The Spanish and Italian parliaments approved 2022 budgets that include funds disbursed under the European Union’s recovery program. In Spain, spending plans total EUR 240 billion—the largest in the country’s history—made possible by an agreement to reform the labor market. Italy’s EUR 32 billion budget includes income and business tax cuts and the creation of a climate fund. 


In a holiday-shortened week, Japan’s stock market returns were muted, with the Nikkei 225 Index up 0.03% and the broader TOPIX Index gaining 0.28%. Investor sentiment was dampened by the spread of the omicron variant through community transmission in the country; suspending the entry of foreign nationals alone has not appeared to contain the spread of the virus. However, the overall number of cases remained relatively small compared with the fifth wave, which prompted the government to implement states of emergency. Against this backdrop, the yield on the 10-year Japanese government bond rose to 0.07% from 0.06% at the end of the prior week, while the yen weakened to around JPY 115.1 against the U.S. dollar from the previous week’s 114.4.

Industrial production growth accelerates; unemployment rises slightly

Japan’s industrial production grew by a record, seasonally adjusted 7.2% month on month in November amid easing supply-side pressures, with the motor vehicle, plastic products, and iron, steel, and nonferrous metals industries the main contributors to the increase, according to Ministry of Economy, Trade and Industry data. The ministry upgraded its assessment and now expects production to increase through January 2022, having previously indicated that production is pausing. Separate data showed that Japan’s unemployment rate rose to 2.8% in November from the previous month’s 2.7%. The increase in the number of unemployed suggested that more people have embarked on a search for a better job amid the economic pickup.

Kishida considering bringing forward COVID-19 booster shots

Amid concern about the further spread of the omicron variant, Prime Minister Fumio Kishida said that the government is considering bringing forward COVID-19 booster shots for all people as much as possible. It has already shortened the interval between the second and the third shots from eight months to six months for health care workers and the elderly. On Japan’s border control measures, Kishida said that they will remain in place for the time being. While he hopes the outlook will be positive, he stressed the need to prepare for a worst-case scenario. The government will carefully examine the infection situation during the holiday season and then decide how to proceed.


Chinese markets ended a tumultuous year with modest losses for the week. The large-cap CSI 300 Index declined 0.2%, and the Shanghai Composite Index shed 0.1%. Positive manufacturing data and comments from Chinese officials about the country’s beleaguered property sector boosted sentiment.

For the year, the CSI 300 Index lost 5.2% in its worst annual showing in three years, according to Reuters, while the Shanghai Composite Index added 4.8%. In Hong Kong, the benchmark Hang Seng Index retreated 14%—its worst performance in a decade—and the Hang Seng China Enterprise Index lost 23% in 2021.

The yield on the 10-year Chinese government bond slid to 2.793% from the previous week’s 2.846% and fell sharply from 3.19% at the end of 2020. The yuan edged up to 6.3672 per U.S. dollar from last week’s 6.3709. The Chinese currency is on track to becoming the best performer in Asia for 2021 with a gain of over 2%, as most currencies in the region recorded losses.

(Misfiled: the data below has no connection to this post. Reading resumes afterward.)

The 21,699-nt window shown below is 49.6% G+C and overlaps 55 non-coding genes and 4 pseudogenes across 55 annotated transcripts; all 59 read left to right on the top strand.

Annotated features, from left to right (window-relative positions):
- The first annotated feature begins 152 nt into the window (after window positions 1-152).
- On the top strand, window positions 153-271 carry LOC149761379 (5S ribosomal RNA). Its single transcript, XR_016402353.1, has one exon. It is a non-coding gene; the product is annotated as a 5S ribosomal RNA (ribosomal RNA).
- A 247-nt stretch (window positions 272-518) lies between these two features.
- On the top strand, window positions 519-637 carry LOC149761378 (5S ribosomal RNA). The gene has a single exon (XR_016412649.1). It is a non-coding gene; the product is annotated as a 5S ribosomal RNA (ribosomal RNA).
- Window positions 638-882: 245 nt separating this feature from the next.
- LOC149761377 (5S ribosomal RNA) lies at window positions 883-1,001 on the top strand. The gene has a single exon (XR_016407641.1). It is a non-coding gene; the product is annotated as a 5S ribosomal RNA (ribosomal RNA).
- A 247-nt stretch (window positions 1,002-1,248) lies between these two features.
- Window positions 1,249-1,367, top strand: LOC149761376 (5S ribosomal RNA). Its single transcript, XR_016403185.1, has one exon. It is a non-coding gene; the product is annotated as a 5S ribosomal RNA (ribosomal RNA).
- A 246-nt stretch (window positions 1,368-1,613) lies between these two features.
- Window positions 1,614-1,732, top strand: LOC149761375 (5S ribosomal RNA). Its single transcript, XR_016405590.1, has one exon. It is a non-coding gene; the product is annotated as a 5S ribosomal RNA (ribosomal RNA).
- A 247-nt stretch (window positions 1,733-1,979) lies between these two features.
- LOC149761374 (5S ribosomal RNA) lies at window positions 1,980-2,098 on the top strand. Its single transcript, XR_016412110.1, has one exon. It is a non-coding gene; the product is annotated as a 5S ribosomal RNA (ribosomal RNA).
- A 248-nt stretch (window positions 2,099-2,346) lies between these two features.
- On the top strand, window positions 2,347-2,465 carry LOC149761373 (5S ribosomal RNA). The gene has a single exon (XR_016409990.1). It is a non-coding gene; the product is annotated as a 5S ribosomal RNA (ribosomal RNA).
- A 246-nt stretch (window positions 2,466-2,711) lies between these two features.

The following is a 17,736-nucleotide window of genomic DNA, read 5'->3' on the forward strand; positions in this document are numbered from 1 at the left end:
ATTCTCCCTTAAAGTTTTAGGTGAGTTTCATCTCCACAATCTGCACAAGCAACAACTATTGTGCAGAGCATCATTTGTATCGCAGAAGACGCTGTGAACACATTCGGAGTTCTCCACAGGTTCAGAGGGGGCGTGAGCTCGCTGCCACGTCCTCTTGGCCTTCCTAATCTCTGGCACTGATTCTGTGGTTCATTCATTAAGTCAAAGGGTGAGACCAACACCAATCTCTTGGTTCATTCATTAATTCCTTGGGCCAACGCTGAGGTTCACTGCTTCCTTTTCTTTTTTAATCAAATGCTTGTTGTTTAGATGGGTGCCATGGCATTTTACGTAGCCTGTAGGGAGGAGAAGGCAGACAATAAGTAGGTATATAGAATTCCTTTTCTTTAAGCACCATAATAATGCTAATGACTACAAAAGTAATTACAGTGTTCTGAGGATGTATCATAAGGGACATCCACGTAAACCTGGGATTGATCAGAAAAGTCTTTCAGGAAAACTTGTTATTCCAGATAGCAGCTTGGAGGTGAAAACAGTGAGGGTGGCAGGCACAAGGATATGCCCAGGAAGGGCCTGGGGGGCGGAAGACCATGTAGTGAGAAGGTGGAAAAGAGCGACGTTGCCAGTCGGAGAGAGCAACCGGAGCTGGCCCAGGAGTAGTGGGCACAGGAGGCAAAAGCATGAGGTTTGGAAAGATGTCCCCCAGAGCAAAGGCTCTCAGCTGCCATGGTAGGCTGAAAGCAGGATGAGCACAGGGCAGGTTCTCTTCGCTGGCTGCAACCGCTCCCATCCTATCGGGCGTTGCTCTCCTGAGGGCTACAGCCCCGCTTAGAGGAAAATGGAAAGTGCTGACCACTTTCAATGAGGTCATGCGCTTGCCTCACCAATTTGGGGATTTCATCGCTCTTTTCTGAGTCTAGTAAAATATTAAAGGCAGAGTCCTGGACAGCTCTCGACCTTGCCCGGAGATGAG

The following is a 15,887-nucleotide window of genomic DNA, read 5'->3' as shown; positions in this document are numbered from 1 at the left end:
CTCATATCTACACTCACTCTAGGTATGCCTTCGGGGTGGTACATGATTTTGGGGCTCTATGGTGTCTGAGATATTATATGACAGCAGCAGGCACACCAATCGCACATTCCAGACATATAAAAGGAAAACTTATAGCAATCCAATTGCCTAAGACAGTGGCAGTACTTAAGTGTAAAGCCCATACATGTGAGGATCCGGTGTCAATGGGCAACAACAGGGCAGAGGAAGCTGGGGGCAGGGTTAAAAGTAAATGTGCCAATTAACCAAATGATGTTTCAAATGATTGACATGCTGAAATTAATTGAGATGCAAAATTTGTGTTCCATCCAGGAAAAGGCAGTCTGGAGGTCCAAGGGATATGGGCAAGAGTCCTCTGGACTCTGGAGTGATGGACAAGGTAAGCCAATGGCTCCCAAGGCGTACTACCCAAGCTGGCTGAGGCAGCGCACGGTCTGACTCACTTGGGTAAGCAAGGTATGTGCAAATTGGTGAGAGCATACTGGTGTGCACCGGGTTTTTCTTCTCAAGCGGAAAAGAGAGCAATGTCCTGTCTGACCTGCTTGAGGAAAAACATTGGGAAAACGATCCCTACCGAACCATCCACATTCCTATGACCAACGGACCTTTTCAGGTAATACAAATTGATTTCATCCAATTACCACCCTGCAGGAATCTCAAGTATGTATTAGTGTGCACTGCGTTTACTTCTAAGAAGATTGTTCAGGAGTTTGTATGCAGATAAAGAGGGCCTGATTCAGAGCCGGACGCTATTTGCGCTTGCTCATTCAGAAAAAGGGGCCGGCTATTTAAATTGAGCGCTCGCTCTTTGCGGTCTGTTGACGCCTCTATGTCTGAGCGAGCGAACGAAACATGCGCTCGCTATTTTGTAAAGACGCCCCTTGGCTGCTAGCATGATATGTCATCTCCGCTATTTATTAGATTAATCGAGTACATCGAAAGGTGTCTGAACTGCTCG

In regulatory news, the country’s securities industry watchdog China Securities Regulatory Commission (CSRC) published draft rules that would require Chinese companies seeking initial public offerings (IPOs) and additional share sales overseas to register with the CSRC. Although the CSRC stopped short of banning IPOs by companies using the variable interest entities (VIE) structure, the draft rules signaled Beijing’s continued scrutiny of overseas listings under the name of data security.

For years, Chinese companies have used VIEs to sidestep domestic restrictions on foreign investment and to go public in the U.S. However, the CSRC’s proposed regulations threw new uncertainty over the ability of Chinese companies seeking to go public and sell shares overseas. The draft rules would also allow regulators to order a company to dispose of assets or businesses if its offshore listing jeopardizes national security.

In a separate development, China’s National Development and Reform Commission (NDRC) unveiled new rules requiring domestic companies in sectors off-limits to foreign direct investment, such as online news and publishing, to obtain clearances from regulators before listing abroad.

In economic news, China’s official manufacturing and nonmanufacturing Purchasing Managers’ Index (PMI) readings rose more than expected in December. The composite PMI output index was 52.2%, unchanged from November’s reading. Analysts said that restocking demand on the back of normalized raw materials prices and policy easing drove the improvement in manufacturing, while a recovery in services sector activity helped nonmanufacturing. Meanwhile, profits in industrial firms rose in November from a year ago at a much slower pace compared with October’s year-on-year increase, weighed by lower raw materials prices, the nationwide property slowdown, and weaker consumer demand.

Other Key Markets


Turkish shares, as measured by the BIST-100 Index, returned about -1.8%. The lira continued to struggle versus the U.S. dollar, though the equity market stabilized somewhat following strong gains in the first half of the month and a sharp drop in the days prior to Christmas.


Russian stocks, according to the Russian Trading System (RTS) Index, returned about 0.5% through the close of business on Thursday; Friday was a holiday. On Thursday, U.S. President Joe Biden and Russian President Vladimir Putin held a 50-minute conference call—as reported by The Wall Street Journal—in an attempt to diffuse tensions over Ukraine.

South Africa

South African shares, as measured by the FTSE/JSE All Share Index, rose about 3.0%. Late in the week, the government announced that it would ease some of its pandemic restrictions because of indications that “the country may have passed the peak of the fourth wave at a national level.” The government noted that the fourth wave “is mainly driven by the Omicron variant” that was discovered in southern Africa in November.